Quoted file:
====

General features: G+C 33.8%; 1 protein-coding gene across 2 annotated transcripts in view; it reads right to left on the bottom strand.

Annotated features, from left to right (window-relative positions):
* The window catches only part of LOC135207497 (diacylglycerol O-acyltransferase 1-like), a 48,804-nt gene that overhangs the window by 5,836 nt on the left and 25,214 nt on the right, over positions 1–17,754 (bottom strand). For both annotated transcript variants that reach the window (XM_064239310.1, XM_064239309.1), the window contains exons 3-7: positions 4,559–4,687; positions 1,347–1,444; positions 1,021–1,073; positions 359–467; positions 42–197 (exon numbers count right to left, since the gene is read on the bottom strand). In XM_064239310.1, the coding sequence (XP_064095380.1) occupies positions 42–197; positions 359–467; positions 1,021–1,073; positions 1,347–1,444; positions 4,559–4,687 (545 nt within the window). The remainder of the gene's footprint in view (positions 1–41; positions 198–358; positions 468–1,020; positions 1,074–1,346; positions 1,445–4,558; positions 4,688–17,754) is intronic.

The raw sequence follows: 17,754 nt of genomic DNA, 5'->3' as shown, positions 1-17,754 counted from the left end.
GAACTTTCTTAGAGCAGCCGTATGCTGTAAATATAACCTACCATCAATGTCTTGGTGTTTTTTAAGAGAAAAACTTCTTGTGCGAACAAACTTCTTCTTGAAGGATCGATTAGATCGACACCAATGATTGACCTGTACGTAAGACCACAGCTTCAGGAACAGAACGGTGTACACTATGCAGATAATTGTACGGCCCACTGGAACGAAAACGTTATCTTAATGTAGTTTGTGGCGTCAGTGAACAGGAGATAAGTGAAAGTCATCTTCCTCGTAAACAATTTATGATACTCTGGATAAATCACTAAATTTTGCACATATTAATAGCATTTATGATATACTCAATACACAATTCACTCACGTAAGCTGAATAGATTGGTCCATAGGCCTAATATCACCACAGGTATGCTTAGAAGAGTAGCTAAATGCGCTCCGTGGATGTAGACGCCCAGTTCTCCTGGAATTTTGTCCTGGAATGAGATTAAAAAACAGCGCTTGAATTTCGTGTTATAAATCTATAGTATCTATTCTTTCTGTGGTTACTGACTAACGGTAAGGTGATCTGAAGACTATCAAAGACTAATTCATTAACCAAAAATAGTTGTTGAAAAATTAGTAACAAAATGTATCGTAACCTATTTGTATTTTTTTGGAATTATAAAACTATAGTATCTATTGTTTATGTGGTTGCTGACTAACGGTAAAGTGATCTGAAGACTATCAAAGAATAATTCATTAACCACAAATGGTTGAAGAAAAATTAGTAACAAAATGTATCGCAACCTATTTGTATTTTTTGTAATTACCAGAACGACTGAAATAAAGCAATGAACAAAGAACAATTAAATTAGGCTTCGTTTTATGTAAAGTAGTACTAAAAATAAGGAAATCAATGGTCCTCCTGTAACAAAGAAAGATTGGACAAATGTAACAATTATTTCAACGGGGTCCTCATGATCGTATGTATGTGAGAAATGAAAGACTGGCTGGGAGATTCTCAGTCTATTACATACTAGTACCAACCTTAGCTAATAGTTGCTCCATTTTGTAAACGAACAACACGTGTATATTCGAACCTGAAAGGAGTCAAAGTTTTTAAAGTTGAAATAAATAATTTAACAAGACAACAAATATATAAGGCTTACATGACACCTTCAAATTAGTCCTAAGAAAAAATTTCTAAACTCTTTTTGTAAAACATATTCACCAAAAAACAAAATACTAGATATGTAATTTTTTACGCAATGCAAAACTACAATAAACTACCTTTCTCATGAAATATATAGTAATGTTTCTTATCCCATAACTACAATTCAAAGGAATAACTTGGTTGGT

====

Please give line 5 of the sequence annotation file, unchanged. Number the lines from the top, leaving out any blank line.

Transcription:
GAACTTTCTTAGAGCAGCCGTATGCTGTAAATATAACCTACCATCAATGTCTTGGTGTTTTTTAAGAGAAAAACTTCTTGTGCGAACAAACTTCTTCTTGAAGGATCGATTAGATCGACACCAATGATTGACCTGTACGTAAGACCACAGCTTCAGGAACAGAACGGTGTACACTATGCAGATAATTGTACGGCCCACTGGAACGAAAACGTTATCTTAATGTAGTTTGTGGCGTCAGTGAACAGGAGATAAGTGAAAGTCATCTTCCTCGTAAACAATTTATGATACTCTGGATAAATCACTAAATTTTGCACATATTAATAGCATTTATGATATACTCAATACACAATTCACTCACGTAAGCTGAATAGATTGGTCCATAGGCCTAATATCACCACAGGTATGCTTAGAAGAGTAGCTAAATGCGCTCCGTGGATGTAGACGCCCAGTTCTCCTGGAATTTTGTCCTGGAATGAGATTAAAAAACAGCGCTTGAATTTCGTGTTATAAATCTATAGTATCTATTCTTTCTGTGGTTACTGACTAACGGTAAGGTGATCTGAAGACTATCAAAGACTAATTCATTAACCAAAAATAGTTGTTGAAAAATTAGTAACAAAATGTATCGTAACCTATTTGTATTTTTTTGGAATTATAAAACTATAGTATCTATTGTTTATGTGGTTGCTGACTAACGGTAAAGTGATCTGAAGACTATCAAAGAATAATTCATTAACCACAAATGGTTGAAGAAAAATTAGTAACAAAATGTATCGCAACCTATTTGTATTTTTTGTAATTACCAGAACGACTGAAATAAAGCAATGAACAAAGAACAATTAAATTAGGCTTCGTTTTATGTAAAGTAGTACTAAAAATAAGGAAATCAATGGTCCTCCTGTAACAAAGAAAGATTGGACAAATGTAACAATTATTTCAACGGGGTCCTCATGATCGTATGTATGTGAGAAATGAAAGACTGGCTGGGAGATTCTCAGTCTATTACATACTAGTACCAACCTTAGCTAATAGTTGCTCCATTTTGTAAACGAACAACACGTGTATATTCGAACCTGAAAGGAGTCAAAGTTTTTAAAGTTGAAATAAATAATTTAACAAGACAACAAATATATAAGGCTTACATGACACCTTCAAATTAGTCCTAAGAAAAAATTTCTAAACTCTTTTTGTAAAACATATTCACCAAAAAACAAAATACTAGATATGTAATTTTTTACGCAATGCAAAACTACAATAAACTACCTTTCTCATGAAATATATAGTAATGTTTCTTATCCCATAACTACAATTCAAAGGAATAACTTGGTTGGT